Some called Arunachalam Muruganantham a pervert, some called him psychotic, and others believed he was dabbling in black magic. But I think of him as a truly evolved man, a real feminist, someone who goes that extra mile to help the women in his life! In essence, it takes a real man to wear a maxi pad!
Here are some interesting statistics about the accessibility of sanitary napkins in India:
- 88% of women living in India use dried lieaves, ashes, dirty rags and newspaper because they cannot afford sanitary napkins.
- Indian adolescent girls (ages 12-18) in rural areas either miss school for 5 days every month and 23% drop out all together to avoid shame and embarrassment brought on by menstruation and the lack of sanitary products.
- Only 12% of India’s 355 million menstruating women use sanitary napkins.
- The biggest barrier to using sanitary napkins? 70% of women’s families can’t afford to buy them.
- Incidents of Reproductive Tract Infections is 70% more common amongst women who cannot access sanitary napkins.
Now, most of you may be wondering, how and why would a man get so involved with this issue? It began when Muruganantham questioned his wife as to why she was trying to hide a rag from him. She explained that buying sanitary napkins were too expensive and would mean that they would not be able to buy milk for the family.
Well, being the thoughtful husband that he is, Muruganantham thought to himself, “Why couldn’t I create a low cost napkin for my wife?”
Thus, the quest for the affordable maxi pad began....
At first, he asked his wife and his sister to test his hand-made napkins. Unfortunately, they shot him down. He even attempted to get female medical students to wear them and then fill out feedback sheets. However, no one agreed, as they did not want to talk about such a taboo topic with a man. Then, to make matters worse, his wife assumed he was only working on this project to meet young women. So, she left him. His research was moving in an unsuccessful direction, as he attempted to wear panties for a week with a do-it-yourself uterus filled with goat’s blood to test the effectiveness of his pads. That’s when his mom left him.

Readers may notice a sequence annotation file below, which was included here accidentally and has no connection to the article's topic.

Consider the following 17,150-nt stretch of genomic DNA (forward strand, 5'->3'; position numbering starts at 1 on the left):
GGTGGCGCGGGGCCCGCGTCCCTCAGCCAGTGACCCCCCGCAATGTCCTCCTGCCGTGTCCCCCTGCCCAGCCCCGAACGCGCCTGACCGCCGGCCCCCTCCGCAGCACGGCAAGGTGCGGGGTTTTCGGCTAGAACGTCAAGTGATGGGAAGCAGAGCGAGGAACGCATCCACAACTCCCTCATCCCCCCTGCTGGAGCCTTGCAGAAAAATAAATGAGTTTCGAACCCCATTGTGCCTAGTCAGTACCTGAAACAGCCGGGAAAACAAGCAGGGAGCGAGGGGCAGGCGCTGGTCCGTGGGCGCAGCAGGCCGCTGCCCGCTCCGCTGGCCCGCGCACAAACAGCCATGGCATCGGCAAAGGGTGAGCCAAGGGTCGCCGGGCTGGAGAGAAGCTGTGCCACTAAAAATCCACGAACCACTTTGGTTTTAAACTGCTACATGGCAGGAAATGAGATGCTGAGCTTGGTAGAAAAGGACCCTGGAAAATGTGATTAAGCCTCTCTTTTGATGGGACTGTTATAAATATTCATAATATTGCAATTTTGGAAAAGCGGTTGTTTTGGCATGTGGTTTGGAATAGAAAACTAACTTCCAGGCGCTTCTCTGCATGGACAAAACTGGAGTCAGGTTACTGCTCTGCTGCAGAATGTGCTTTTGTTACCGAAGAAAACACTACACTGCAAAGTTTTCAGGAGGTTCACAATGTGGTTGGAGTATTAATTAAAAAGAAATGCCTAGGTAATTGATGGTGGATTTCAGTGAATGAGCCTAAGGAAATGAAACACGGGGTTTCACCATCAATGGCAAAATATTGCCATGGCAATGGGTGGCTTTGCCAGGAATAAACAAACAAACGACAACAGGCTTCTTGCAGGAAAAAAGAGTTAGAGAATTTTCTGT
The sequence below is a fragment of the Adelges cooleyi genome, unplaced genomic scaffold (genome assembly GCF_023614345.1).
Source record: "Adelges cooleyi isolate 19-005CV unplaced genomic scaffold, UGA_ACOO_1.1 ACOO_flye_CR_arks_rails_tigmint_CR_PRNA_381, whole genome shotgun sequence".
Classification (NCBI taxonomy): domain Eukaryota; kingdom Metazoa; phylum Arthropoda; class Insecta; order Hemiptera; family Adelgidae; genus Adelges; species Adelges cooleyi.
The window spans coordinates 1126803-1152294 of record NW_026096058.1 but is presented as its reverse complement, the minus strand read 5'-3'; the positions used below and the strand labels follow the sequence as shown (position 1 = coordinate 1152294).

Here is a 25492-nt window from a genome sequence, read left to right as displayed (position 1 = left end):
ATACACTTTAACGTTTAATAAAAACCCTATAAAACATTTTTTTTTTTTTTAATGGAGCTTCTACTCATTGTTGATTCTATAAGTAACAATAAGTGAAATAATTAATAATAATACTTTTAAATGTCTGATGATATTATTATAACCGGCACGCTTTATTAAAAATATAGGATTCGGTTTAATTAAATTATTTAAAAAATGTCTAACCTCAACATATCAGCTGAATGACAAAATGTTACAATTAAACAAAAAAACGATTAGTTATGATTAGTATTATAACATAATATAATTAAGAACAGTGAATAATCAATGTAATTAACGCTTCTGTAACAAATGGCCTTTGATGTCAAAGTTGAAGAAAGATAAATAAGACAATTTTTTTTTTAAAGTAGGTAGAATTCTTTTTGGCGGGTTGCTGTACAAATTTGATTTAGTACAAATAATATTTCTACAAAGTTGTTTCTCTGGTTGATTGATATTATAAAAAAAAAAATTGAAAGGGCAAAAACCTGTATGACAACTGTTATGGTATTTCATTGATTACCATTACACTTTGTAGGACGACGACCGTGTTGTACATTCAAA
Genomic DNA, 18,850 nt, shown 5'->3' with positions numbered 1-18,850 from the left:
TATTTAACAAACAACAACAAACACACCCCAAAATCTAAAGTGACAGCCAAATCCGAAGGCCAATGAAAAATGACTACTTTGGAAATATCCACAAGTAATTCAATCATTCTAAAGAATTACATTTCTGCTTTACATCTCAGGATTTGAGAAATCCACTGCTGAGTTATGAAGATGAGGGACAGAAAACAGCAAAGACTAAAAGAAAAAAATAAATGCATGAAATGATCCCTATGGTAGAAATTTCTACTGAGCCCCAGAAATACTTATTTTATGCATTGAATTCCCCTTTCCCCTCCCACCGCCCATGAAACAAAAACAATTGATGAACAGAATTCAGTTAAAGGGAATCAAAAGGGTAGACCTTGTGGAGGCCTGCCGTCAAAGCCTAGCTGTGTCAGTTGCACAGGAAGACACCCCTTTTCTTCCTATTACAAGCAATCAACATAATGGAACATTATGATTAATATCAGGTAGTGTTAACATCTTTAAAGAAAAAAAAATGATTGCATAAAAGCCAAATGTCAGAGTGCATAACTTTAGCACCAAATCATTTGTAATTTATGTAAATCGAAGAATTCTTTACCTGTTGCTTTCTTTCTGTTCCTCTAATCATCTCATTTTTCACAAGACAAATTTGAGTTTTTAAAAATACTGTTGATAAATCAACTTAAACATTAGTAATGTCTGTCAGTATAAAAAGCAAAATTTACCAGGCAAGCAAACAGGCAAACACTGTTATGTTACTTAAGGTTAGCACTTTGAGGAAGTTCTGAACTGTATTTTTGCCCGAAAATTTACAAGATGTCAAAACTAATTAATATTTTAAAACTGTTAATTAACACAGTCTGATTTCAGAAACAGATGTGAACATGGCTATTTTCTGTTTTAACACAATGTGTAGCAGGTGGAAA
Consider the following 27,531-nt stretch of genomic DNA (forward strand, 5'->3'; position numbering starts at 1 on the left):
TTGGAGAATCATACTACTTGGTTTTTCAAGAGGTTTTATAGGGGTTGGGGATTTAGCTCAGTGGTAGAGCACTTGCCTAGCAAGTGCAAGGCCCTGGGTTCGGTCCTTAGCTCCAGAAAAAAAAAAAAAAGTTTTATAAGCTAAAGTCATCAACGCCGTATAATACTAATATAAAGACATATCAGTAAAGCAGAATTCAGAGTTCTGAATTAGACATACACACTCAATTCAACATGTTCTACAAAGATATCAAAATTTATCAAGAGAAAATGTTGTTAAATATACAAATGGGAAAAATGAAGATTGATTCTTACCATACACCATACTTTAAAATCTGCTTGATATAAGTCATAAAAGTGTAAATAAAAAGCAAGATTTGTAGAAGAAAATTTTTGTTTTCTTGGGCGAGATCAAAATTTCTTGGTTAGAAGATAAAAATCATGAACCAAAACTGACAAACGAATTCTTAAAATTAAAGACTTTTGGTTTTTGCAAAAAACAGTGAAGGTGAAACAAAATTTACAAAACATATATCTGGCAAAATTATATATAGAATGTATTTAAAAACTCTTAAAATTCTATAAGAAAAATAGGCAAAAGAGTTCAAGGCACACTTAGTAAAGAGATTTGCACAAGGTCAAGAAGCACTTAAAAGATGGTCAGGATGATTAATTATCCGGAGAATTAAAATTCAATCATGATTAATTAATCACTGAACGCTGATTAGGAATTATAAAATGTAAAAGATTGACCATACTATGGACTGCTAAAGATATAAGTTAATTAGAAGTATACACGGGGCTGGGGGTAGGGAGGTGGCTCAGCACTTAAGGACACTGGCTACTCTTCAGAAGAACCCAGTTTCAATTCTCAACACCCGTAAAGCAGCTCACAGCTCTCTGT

However, he didn’t stop. Muruganantham’s, a high school drop out, taught himself English and pretended to be a millionaire to get U.S. manufacturers to send him samples of raw materials, including cellulose derived from the bark of a tree. (You have to appreciate his level of commitment!)
Once he figured out how to make them, he realized that the machine needed to take the pine wood fiber into cellulose cost over $500,000 U.S. dollars. Because of this, big giants like Procter & Gamble as well as Johnson & Johnson have cornered the industry in India.
But, where there is a will, there is Muruganatham! After about four years, he was able to create a simpler machine. It was powered by foot pedals and electricity. The machine de-fibers the cellulose, molds it into napkin form, encloses it with non-woven fabrics and then sterilizes it with UV light. He is making 1,000 a day, and sells them for $0.25 for a pack of eight.
Wow. I am completely impressed, completely inspired!
He has won numerous awards, as well as getting his wife back. But, he doesn’t sell his product commercially.
His vision spans the country of India, and includes women lifting themselves out of poverty. He is a true inspiration to us all.
He considers his product a service. His company, Jayaashree Industries helps rural women purchase one of his machines for $2500 through self-help groups, NGOs and government loans.
“My vision is to make India a 100% napkin-using country. We can create 1 million employment opportunities for rural women and expand the model to other developing nations.”
This is seriously so cool. Not only does the product have the potential to help all women in India, but rural women can be taught to run a machine in three hours. Each machine employs four women, which helps rural Indian women become financially independent through running a machine.
However, it won’t be an easy path. Many rural women are unaware as to how to use napkins, worry about spending even a small amount of money to purchase them, and don’t take their health into consideration. Sumanthi Dharmalingam, a housewife who runs a napkin-making business, has cautioined them about the health-related consequences due to a lack of sanitary napkins. But a common reply is, “When I caution them that they might have to have their uterus removed because of reproductive infections, they just say, ‘So what? How long are we going to live anyway?’”
But over time, women may become better educated about their health and well being. Here in America, it is so easy to take simple things like sanitary napkins for granted, but we are so lucky to have such things at our disposal. I never had to quit school because I hit puberty and with men like Muruganantham in the world, hopefully more girls won’t either!
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